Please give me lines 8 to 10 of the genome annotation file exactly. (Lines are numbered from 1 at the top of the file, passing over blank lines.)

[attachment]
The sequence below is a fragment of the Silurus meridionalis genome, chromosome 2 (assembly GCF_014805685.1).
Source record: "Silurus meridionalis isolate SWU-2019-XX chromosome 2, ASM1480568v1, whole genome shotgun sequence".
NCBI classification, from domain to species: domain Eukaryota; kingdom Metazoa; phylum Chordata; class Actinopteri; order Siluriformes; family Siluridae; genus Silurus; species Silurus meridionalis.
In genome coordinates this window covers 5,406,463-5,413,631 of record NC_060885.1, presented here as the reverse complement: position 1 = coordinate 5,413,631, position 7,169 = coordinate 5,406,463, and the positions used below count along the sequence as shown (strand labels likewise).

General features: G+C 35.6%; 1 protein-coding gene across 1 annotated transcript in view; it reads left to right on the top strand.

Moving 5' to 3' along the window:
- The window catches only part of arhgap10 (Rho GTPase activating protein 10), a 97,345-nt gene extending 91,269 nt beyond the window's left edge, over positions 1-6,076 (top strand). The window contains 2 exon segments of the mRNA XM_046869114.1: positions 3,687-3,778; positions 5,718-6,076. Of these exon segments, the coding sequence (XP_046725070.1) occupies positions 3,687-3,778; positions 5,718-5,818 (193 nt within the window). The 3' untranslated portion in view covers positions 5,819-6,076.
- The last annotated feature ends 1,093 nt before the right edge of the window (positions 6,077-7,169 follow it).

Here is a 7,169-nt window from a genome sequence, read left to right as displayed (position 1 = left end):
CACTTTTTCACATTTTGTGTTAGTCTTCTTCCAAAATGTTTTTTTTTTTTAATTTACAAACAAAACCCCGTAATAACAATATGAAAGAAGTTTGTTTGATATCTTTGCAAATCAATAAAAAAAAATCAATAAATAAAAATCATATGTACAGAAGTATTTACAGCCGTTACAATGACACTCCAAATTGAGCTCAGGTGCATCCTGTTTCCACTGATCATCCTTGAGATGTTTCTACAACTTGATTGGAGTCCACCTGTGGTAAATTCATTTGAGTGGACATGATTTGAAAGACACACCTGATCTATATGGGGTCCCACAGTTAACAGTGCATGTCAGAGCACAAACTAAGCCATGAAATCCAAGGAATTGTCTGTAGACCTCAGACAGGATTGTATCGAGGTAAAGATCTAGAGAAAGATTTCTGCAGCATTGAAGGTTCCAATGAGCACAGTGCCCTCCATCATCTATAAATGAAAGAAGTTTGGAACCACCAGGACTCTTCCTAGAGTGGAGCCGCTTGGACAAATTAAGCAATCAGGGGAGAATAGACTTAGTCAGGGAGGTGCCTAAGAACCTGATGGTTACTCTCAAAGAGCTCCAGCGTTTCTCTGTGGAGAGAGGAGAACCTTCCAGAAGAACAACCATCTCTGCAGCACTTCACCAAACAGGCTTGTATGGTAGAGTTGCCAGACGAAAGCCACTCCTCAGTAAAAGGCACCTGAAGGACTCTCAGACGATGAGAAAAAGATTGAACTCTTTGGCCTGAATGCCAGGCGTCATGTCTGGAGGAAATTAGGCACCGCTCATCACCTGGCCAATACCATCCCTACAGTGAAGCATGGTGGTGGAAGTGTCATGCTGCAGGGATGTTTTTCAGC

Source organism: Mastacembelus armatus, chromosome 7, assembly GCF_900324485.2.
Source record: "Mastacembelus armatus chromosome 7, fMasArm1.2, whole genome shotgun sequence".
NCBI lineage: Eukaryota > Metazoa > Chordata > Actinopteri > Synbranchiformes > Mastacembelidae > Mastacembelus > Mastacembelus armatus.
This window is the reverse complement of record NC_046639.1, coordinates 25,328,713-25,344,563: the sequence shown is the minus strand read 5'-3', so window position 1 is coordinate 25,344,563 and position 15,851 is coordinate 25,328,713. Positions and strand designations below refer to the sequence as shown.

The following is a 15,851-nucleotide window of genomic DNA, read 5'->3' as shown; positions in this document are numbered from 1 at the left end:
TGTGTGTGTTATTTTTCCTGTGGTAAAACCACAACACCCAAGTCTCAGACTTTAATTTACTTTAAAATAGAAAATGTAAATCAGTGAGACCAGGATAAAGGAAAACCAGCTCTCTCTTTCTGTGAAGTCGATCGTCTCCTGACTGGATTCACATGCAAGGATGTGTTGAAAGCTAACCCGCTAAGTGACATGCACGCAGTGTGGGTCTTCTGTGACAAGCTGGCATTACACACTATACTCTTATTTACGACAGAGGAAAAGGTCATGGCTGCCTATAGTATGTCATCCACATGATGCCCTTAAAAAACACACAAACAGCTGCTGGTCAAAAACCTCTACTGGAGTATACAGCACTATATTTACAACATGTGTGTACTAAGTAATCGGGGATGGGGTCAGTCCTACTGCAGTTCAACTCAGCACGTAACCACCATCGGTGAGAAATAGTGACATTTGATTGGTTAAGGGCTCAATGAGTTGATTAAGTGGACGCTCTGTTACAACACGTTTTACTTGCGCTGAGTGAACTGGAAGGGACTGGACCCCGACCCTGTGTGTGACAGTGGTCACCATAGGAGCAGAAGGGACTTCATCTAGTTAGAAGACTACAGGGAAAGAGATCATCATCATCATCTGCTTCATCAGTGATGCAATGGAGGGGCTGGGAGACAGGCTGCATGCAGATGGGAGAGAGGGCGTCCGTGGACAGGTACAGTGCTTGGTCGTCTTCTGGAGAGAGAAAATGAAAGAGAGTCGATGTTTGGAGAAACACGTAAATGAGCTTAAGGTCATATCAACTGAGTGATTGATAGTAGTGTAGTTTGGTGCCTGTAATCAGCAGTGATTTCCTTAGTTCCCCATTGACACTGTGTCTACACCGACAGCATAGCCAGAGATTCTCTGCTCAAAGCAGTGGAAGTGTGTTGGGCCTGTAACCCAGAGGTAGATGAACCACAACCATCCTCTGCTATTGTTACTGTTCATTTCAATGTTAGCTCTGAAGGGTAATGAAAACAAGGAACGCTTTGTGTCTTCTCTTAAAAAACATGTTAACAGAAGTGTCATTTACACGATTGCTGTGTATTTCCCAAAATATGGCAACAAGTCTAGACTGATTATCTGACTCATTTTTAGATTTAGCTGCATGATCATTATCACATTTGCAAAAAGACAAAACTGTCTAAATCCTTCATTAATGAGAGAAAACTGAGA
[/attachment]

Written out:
- The last annotated feature ends 1,093 nt before the right edge of the window (positions 6,077-7,169 follow it).

Here is a 7,169-nt window from a genome sequence, read left to right as displayed (position 1 = left end):
CACTTTTTCACATTTTGTGTTAGTCTTCTTCCAAAATGTTTTTTTTTTTTAATTTACAAACAAAACCCCGTAATAACAATATGAAAGAAGTTTGTTTGATATCTTTGCAAATCAATAAAAAAAAATCAATAAATAAAAATCATATGTACAGAAGTATTTACAGCCGTTACAATGACACTCCAAATTGAGCTCAGGTGCATCCTGTTTCCACTGATCATCCTTGAGATGTTTCTACAACTTGATTGGAGTCCACCTGTGGTAAATTCATTTGAGTGGACATGATTTGAAAGACACACCTGATCTATATGGGGTCCCACAGTTAACAGTGCATGTCAGAGCACAAACTAAGCCATGAAATCCAAGGAATTGTCTGTAGACCTCAGACAGGATTGTATCGAGGTAAAGATCTAGAGAAAGATTTCTGCAGCATTGAAGGTTCCAATGAGCACAGTGCCCTCCATCATCTATAAATGAAAGAAGTTTGGAACCACCAGGACTCTTCCTAGAGTGGAGCCGCTTGGACAAATTAAGCAATCAGGGGAGAATAGACTTAGTCAGGGAGGTGCCTAAGAACCTGATGGTTACTCTCAAAGAGCTCCAGCGTTTCTCTGTGGAGAGAGGAGAACCTTCCAGAAGAACAACCATCTCTGCAGCACTTCACCAAACAGGCTTGTATGGTAGAGTTGCCAGACGAAAGCCACTCCTCAGTAAAAGGCACCTGAAGGACTCTCAGACGATGAGAAAAAGATTGAACTCTTTGGCCTGAATGCCAGGCGTCATGTCTGGAGGAAATTAGGCACCGCTCATCACCTGGCCAATACCATCCCTACAGTGAAGCATGGTGGTGGAAGTGTCATGCTGCAGGGATGTTTTTCAGC